Monday, 9 December 2013

Facebook is experimenting with a 'sympathize' button

You must have faced this dilemma a hundred times in the past few years. There are statuses just too sensitive to hit the 'Like' button. How do you react to the news of the death of a friend's aunt on Facebook without looking like a total jerk? With social media increasingly taking over our private space - at the dinner table, during conversations, in the bedroom and at work - the pressure to commiserate is just too great for Facebook to ignore at the moment.
This was first reported by The Huffington Post which quoted a Facebook engineer as saying that the social network has "informally experimented with an alternative to 'like' - specifically, the 'sympathize' button".
The demand and need for a button less upbeat than the 'Like' is ever growing since users complained of the awkwardness of 'liking' someone's sombre status - the death of a pet, the rant against a parent or a traumatic break up. Between a comment and being seen as an insensitive idiot - the options are limited at the moment.

How do you react to the news of the death of a friend's aunt on Facebook without appearing to be a total jerk?

The report said that another Facebook engineer, Dan Muriello, said at aCompassion Research Day event, if a person chose a negative emotion like 'sad' or 'depressed' from Facebook's fixed list of feelings, the 'like' button would be relabeled 'sympathize.'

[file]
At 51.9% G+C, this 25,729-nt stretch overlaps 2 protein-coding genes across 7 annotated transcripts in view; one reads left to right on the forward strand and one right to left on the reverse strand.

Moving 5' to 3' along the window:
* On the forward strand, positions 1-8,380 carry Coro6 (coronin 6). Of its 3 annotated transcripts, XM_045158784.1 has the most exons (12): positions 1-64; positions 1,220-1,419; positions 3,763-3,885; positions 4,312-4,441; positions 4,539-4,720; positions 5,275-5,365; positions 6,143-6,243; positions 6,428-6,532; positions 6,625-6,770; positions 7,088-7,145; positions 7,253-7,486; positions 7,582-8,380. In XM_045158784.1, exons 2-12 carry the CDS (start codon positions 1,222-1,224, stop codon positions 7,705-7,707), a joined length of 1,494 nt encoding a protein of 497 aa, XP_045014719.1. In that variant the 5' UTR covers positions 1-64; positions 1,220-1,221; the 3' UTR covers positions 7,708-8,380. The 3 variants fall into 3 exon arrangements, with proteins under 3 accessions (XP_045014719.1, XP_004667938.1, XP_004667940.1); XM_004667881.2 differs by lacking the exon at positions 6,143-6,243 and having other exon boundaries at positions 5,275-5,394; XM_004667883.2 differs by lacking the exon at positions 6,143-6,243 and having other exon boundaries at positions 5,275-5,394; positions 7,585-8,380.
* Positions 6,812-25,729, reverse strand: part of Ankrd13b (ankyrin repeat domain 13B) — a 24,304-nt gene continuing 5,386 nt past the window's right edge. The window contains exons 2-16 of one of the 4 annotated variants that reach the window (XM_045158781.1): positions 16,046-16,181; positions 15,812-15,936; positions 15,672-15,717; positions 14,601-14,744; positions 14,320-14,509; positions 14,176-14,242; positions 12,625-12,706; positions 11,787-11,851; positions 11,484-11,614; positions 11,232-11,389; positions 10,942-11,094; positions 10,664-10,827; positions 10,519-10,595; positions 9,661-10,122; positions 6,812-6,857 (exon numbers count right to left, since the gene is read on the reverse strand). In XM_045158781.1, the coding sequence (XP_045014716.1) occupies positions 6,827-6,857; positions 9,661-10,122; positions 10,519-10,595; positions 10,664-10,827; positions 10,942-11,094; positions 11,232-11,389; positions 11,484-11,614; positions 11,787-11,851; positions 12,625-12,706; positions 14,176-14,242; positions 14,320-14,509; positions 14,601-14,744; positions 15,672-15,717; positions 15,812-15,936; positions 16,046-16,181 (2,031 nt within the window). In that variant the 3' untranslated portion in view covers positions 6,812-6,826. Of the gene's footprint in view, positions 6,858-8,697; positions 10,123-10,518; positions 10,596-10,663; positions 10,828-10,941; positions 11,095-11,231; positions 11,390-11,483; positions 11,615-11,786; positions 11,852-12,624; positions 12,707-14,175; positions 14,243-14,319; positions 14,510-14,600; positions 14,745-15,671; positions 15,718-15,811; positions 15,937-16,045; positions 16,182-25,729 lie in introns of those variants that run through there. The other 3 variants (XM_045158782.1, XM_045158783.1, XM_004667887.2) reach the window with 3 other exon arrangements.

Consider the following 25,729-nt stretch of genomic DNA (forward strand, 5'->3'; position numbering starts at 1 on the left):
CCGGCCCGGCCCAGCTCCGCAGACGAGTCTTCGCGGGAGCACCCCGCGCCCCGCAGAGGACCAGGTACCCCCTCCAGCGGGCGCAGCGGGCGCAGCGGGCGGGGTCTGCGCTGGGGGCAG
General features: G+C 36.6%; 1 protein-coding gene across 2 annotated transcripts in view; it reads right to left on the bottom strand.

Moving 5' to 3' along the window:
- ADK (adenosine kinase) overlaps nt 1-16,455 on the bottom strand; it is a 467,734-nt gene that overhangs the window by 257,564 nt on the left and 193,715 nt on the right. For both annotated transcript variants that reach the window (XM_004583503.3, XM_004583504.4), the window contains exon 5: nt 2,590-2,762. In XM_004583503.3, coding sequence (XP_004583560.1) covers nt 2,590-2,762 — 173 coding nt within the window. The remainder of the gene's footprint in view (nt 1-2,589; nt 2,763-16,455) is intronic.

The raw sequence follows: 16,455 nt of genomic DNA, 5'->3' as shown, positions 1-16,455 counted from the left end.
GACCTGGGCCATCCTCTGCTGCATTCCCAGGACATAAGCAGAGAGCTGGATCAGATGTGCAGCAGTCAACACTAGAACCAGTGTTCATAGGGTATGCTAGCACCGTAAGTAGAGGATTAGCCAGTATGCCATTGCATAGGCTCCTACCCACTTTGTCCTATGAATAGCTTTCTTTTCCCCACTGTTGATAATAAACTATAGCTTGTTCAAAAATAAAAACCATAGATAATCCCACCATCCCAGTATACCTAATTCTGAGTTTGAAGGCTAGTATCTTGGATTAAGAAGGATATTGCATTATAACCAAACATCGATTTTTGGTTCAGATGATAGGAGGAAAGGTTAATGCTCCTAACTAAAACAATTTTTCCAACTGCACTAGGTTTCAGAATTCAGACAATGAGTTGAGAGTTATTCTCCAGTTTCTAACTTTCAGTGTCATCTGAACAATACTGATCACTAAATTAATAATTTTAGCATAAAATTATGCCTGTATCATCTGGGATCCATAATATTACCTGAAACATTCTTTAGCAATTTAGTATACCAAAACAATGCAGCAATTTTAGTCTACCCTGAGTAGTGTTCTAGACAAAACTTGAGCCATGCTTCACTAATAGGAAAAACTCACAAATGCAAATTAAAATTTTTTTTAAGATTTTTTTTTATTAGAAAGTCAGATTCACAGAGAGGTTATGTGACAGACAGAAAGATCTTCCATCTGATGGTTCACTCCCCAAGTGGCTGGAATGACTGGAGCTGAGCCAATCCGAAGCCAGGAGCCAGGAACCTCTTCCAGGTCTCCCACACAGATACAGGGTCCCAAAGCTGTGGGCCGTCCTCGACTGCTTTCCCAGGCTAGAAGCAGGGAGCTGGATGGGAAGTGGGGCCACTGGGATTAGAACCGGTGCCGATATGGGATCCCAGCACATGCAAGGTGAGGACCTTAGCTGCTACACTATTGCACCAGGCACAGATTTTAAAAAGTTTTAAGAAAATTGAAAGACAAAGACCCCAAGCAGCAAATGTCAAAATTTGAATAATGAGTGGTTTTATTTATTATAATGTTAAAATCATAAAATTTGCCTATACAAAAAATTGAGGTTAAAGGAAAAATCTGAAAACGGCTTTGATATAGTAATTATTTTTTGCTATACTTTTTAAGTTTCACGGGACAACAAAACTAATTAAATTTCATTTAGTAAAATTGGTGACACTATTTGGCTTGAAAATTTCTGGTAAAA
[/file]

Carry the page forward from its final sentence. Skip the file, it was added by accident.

Facebook toyed with a 'sympathize' button at their hackathon but the 'dislike' button might not happen anytime soon.
The Huffington Post quoted a Facebook spokesman as saying that some of their best ideas came from hackathons.
"The many ideas that don't get pursued often help us think differently about how we can improve our service," he said.
Earlier, product engineer Bob Baldwin had said that the 'dislike' button wasn't happening any time soon. If Facebook can stick to it's words, it's a great decision, really. A dislike button on a social networking site that has hundreds of thousands of young users - many of them struggling with body image issues - will be a trigger for negativity.
Facebook mothers will be a formidable group that will put up a spirited fight with the 'dislike' button linked to their daily stream of baby pictures. If you weren't born during the World War II, simply imagine 'disliking' a baby's photo.

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